The second is that Europeans need to see beyond the dichotomies of having national sovereignty or European rule. Old federalists and new isolationists agree on one thing: Both see “integration” as an either-or solution — either leaders surrender national sovereignty to supranational authorities or they defend the homeland. Those who hope to keep the union together need to find a way out of that deadlock — because, right now, it is very hard to make a compelling case for deepening a union that promises anything more than austerity, more dysfunction, and less control. National leaders are more hesitant than ever to transfer power to a distant European Parliament, at the very time we need coordinated, representative decision-making to make Europe functional again.
We have a proposal. Create a model of union that transcends the either-or logic of integration or sovereignty, that will provide further decision-making capacity without simply relocating power from democratic nation-states to a less democratic supranational state, and can burnish the democratic and deliberative credentials of European lawmakers.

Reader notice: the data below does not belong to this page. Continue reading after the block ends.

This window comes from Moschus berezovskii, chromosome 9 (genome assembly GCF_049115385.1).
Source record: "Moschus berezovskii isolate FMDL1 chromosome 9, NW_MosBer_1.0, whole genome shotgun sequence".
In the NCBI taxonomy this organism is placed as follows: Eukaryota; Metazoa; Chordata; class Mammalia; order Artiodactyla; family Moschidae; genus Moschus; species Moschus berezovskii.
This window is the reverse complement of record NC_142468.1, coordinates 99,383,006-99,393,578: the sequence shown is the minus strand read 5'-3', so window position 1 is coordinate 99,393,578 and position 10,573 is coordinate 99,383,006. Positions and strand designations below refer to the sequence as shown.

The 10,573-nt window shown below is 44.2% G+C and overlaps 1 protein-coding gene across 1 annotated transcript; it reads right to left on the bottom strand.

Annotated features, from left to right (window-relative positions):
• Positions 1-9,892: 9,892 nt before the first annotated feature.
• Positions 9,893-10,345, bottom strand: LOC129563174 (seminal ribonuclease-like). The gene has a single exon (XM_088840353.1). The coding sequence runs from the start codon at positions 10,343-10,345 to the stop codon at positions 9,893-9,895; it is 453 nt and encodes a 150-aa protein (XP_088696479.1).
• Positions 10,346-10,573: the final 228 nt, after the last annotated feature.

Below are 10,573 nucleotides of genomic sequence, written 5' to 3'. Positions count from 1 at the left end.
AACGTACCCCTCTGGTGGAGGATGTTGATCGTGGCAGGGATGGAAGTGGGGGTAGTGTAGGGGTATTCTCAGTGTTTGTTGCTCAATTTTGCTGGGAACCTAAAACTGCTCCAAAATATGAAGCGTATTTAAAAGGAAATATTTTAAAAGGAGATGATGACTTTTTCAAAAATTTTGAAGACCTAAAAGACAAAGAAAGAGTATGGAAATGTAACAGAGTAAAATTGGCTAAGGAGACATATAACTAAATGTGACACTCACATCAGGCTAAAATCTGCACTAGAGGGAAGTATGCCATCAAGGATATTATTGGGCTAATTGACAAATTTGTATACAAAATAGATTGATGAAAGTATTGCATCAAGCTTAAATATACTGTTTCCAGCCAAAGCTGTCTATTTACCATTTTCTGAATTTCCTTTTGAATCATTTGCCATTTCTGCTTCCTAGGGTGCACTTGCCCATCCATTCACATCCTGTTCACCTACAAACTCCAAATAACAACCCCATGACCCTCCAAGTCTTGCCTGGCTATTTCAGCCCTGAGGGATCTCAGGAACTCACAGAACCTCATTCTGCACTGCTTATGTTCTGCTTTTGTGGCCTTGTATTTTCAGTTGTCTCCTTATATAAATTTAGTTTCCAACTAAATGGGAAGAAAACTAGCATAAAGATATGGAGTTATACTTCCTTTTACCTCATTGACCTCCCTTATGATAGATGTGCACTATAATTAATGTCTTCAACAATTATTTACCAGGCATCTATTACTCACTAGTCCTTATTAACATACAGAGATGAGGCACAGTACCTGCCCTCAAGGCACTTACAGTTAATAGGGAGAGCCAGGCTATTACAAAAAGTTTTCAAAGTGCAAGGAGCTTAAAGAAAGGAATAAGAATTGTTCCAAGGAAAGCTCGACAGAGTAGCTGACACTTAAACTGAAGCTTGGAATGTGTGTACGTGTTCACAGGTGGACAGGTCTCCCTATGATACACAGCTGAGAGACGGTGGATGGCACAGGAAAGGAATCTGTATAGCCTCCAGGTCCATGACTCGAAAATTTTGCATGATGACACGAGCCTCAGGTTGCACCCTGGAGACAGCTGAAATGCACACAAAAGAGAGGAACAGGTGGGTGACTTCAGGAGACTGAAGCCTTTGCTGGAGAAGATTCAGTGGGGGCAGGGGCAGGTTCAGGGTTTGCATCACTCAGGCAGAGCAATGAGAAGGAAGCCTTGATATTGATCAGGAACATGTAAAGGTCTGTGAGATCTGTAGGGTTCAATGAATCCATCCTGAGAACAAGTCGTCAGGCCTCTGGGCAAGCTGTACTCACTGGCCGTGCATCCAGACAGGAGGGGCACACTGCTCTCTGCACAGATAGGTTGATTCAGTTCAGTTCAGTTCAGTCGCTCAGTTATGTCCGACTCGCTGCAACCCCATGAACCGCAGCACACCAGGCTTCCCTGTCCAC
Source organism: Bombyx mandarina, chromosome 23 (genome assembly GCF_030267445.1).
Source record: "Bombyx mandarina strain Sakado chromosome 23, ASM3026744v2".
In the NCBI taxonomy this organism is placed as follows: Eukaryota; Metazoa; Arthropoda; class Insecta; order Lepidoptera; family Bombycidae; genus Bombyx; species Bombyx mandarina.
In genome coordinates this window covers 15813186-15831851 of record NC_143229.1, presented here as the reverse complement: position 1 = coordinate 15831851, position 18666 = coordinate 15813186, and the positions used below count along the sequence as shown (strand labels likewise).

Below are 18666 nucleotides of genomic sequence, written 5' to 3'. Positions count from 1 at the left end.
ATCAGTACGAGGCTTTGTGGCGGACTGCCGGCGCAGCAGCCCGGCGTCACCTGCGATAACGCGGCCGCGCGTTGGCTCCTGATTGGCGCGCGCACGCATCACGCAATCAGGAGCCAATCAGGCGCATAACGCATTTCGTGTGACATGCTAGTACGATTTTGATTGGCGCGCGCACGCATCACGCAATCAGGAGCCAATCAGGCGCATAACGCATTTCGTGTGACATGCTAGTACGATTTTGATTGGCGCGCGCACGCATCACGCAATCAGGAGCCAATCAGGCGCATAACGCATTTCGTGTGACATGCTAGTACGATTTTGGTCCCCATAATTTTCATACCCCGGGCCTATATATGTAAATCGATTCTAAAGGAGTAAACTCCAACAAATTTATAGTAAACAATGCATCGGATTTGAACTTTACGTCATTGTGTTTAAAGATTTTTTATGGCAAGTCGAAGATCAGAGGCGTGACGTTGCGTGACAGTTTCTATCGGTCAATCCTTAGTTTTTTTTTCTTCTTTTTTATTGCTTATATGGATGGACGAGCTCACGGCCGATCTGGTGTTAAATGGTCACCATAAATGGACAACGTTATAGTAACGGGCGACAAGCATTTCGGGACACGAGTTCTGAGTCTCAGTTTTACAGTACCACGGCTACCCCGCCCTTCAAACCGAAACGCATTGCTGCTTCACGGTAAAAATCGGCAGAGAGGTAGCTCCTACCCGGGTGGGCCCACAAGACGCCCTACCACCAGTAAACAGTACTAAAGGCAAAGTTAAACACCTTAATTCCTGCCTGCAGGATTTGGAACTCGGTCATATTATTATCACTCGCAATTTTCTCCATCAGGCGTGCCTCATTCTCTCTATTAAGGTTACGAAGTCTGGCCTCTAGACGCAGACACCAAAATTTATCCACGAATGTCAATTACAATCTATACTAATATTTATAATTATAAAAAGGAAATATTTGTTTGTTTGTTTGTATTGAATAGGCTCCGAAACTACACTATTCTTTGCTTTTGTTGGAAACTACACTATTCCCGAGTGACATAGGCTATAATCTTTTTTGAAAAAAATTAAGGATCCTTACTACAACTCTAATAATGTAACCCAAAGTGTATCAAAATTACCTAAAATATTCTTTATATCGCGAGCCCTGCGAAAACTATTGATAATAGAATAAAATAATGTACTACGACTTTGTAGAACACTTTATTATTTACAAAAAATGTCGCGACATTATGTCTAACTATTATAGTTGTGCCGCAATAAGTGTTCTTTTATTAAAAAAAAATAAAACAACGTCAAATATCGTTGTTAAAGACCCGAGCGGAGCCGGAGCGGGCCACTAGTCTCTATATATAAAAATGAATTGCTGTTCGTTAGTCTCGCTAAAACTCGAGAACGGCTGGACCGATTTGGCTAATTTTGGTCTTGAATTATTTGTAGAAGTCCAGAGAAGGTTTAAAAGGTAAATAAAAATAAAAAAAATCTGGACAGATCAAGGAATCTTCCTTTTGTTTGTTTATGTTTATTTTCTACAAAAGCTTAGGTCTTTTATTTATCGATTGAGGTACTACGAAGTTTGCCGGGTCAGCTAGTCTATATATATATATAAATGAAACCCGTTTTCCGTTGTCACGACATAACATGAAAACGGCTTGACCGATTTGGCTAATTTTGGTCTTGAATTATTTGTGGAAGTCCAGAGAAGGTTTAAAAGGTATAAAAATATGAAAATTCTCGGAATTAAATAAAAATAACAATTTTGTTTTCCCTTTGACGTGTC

Our proposal: Scrap the exhausted Council of the EU. Replace it, instead, with a new, second, parliamentary chamber; let’s call it the “European Chamber,” which at least has the merits of not being a council — a word now so overused that it has been drained of significance. The original Parliament needs to remain in place, just as congressional systems often rest on large assemblies to express the full diversity of a polity’s membership. But the new body will be not unlike an upper house. Its members would be chosen by and drawn directly from the corps of elected national parliaments. In other words, the assemblies of France or the Netherlands would select their representatives to the Chamber. The selection process for the European Chamber deputies could be left to national parliaments. Importantly, the number of delegates from member states should be scaled to each country’s population. These chosen national parliamentarians would do double duty for their constituents, representing them in national arenas and in the Europe-wide body.